This outstanding release presents three relatively late works by Arthur Bliss. At the time, they were considered a little old-fashioned. Heard now, though, I think they show the originality of Bliss’ vision — and his skill at orchestral writing.
Mezzo-soprano Sarah Connolly shines in “The Enchantress” and “Mary of Magdala.” Her voice can sound warm, with rich honeyed tones. Or it can have a steely edge to it, projecting a menacing strength.
That wide range of technique is put to the test with “The Enchantress.” Bliss wrote the work for Kathleen Ferrier, “in admiration of her singing.” It played to all of Ferrier’s vocal and dramatic strengths. And from the sound of this performance, Connolly’s as well.
“Mary of Magdala” is also dramatic, but of a more subtle nature. Mary Magdalene is grieving at Jesus’ open tomb when the gardener talks to her. As she converses with him, she slowly realizes that it’s actually Jesus, and her grief turns to overwhelming joy.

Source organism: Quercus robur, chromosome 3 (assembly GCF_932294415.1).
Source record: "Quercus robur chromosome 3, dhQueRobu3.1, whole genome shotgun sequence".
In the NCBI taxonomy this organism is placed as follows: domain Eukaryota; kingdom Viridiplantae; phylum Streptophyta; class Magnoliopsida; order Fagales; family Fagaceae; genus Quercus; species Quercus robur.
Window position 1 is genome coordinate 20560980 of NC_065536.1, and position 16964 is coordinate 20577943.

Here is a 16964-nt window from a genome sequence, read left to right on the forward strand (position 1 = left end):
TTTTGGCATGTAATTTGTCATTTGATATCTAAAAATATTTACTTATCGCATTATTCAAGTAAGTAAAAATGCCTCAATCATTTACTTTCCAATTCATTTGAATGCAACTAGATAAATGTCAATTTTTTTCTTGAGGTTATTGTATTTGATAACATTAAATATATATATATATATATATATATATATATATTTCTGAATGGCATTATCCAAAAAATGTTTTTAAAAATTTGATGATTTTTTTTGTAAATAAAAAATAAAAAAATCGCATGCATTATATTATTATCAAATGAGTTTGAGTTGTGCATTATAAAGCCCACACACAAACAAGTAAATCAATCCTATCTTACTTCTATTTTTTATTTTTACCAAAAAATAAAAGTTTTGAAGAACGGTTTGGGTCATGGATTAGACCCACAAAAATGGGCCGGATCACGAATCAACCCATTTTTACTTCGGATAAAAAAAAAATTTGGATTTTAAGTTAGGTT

Connolly presents the initial emotions of Mary with restraint (compared with those in “The Enchantress”). And while that loosens as the work progresses, Connolly remains focused. She presents Mary’s joy as spiritual rather than visceral.
Also included is Bliss’ commission for the City of Birmingham Symphony Orchestra, “Meditations on a Theme by John Blow.” The theme was a setting of Psalm 23. Each meditation uses a different passage, making this work a study in contrasts.
Andrew Davis leads the BBC Symphony Orchestra and Chorus in some fine performances. This is an SACD release. If you choose to purchase a digital version, opt for the highest resolution you can. The fine details of Sarah Connolly’s singing –especially in “The Enchantress” should not be missed.
Arthur Bliss: Mary of Magdala
The Enchantress; Meditations on a Theme by John Blow
Sarah Connolly, mezzo-soprano; James Platt, bass
BBC Symphony Orchestra and Chorus; Andrew Davis, conductor
Chandos CHSA 5242